'A very good novel indeed about the fragility and also the tenacity of love' commented the Spectator recently about this 1953 novel by Dorothy Whipple, which was ignored fifty years ago because 'editors are going mad for action and passion' (as she was told by her publisher). But this last novel by a writer whose books had previously been bestsellers is outstandingly good by any standards. Apparently 'a fairly ordinary tale about the destruction of a happy marriage' yet 'it makes compulsive reading' in its description of an ordinary family ('Ellen was that unfashionable creature, a happy housewife') struck by disaster when the husband, in a moment of weak, mid-life vanity, runs off with a French girl. Dorothy Whipple is a superb stylist, with a calm intelligence in the tradition of Mrs Gaskell (both wrote in the Midlands and had similar preoccupations). 'The prose is simple, the psychology spot on' said the Telegraph, and John Sandoe Books commented: 'We have all delighted in this unjustly forgotten novel; it is well written and compelling.'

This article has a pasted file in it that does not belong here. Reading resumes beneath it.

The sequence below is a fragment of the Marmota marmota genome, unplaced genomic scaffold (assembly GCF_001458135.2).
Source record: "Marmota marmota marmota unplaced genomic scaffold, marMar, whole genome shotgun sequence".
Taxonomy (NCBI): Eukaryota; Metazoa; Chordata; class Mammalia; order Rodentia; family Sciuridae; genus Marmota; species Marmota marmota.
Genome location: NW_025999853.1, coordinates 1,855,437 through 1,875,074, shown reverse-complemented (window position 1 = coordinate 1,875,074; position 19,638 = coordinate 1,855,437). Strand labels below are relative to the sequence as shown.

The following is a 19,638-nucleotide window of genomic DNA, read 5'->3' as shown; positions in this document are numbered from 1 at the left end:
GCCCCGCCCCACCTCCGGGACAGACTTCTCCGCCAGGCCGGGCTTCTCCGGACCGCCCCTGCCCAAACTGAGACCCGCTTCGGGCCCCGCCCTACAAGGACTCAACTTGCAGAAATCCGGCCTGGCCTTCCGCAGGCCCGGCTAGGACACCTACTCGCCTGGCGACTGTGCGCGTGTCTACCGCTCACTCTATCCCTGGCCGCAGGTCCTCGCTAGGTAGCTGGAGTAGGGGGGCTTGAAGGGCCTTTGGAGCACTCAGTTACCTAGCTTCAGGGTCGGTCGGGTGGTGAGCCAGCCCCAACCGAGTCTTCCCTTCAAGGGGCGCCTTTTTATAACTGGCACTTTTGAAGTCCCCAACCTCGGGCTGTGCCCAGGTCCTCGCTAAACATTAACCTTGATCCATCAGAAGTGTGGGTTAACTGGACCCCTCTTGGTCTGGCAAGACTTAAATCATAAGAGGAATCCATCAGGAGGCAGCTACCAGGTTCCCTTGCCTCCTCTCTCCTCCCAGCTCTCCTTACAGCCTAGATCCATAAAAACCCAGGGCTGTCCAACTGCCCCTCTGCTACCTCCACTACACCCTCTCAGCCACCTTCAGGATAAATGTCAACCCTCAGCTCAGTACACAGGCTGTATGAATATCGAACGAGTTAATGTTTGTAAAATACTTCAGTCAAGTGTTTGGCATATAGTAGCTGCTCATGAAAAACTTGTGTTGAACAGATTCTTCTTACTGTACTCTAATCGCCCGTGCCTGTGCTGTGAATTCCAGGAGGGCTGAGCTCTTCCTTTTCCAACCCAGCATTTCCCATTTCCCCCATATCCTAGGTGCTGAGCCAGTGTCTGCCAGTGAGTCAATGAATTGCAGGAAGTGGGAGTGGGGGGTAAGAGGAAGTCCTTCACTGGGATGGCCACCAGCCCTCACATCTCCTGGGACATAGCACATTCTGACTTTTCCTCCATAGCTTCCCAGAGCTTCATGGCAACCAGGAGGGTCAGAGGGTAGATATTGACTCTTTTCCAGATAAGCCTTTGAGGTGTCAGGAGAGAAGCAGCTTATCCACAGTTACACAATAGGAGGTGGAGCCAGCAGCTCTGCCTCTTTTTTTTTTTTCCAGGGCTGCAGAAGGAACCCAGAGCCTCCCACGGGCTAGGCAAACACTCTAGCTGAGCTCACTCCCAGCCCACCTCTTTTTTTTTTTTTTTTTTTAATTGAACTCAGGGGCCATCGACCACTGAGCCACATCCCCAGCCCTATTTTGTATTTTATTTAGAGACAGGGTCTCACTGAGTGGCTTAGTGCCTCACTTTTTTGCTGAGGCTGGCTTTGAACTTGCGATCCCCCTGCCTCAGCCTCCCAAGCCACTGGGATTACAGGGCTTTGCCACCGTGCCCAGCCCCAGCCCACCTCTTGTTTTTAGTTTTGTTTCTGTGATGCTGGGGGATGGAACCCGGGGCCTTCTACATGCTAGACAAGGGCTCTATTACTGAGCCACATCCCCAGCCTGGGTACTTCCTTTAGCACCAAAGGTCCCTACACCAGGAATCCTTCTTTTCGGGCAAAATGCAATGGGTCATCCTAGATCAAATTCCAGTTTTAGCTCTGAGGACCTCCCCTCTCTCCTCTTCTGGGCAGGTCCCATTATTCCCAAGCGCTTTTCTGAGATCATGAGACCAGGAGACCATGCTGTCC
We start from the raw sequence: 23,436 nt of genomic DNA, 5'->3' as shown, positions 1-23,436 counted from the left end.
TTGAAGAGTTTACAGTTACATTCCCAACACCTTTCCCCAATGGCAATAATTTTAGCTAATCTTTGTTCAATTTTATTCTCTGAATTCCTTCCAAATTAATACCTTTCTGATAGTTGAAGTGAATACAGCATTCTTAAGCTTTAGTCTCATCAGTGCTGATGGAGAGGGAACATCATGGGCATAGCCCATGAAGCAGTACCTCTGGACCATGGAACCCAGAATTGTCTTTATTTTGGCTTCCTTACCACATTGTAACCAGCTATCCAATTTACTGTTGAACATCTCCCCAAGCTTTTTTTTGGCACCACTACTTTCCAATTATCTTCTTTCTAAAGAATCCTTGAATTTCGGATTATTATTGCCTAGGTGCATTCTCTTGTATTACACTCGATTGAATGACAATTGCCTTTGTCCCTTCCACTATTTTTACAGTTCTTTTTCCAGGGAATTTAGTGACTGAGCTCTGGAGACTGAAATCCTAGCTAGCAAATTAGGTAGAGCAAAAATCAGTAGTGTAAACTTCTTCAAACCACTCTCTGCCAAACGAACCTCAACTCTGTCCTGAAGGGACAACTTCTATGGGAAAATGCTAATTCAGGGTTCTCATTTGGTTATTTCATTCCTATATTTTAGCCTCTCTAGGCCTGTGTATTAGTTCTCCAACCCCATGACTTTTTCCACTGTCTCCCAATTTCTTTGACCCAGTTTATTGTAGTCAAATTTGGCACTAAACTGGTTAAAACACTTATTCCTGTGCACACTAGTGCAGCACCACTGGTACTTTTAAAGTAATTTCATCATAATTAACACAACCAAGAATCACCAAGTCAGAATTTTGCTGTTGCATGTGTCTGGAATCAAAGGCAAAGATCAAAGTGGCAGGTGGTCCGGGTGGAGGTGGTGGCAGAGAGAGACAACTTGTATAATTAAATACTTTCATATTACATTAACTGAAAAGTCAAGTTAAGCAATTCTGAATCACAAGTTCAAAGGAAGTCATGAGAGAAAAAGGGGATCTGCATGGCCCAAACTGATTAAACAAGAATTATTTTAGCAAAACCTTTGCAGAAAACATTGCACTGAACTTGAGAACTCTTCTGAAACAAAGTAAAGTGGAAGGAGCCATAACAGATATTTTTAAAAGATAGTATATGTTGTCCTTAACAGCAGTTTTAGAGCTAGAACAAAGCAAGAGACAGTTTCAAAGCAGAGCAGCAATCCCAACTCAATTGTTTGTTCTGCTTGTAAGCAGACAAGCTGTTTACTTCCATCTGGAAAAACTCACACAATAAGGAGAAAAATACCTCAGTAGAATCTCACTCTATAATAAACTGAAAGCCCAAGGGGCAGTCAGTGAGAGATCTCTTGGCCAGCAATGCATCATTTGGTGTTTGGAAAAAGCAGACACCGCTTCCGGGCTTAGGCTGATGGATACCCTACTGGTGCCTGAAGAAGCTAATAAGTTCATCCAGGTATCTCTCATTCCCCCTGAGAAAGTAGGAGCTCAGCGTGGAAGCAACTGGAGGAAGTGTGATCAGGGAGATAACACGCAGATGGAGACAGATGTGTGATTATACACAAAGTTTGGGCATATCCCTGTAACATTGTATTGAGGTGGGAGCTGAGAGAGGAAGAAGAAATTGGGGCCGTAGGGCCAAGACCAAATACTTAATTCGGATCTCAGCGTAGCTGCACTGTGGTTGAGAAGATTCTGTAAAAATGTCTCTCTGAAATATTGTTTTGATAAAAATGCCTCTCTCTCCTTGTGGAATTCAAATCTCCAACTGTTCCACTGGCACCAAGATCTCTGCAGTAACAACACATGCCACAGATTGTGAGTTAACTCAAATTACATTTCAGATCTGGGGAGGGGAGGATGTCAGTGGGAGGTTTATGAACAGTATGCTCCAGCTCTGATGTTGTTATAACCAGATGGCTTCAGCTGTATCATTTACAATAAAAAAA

|Product dimensions:||5.54(w) x 10.88(h) x 1.28(d)|
About the Author
Born in 1893 in Lancashire, England, Dorothy Whipple wrote nine extremely successful novels, two of which were made into films. She also wrote short stories and two volumes of memoirs. She died in 1966. Nina Bawden is the celebrated author of Carrie's War, Peppermint Pig, and The Witch's Daughter, among others. A number of her works have been dramatized by BBC Children's television. She currently lives in London and Nauplion, Greece.
Most Helpful Customer Reviews
Powerful story about the disintegration of a family. Whipple is honest in her writing and leaves me wanting to track down her other books.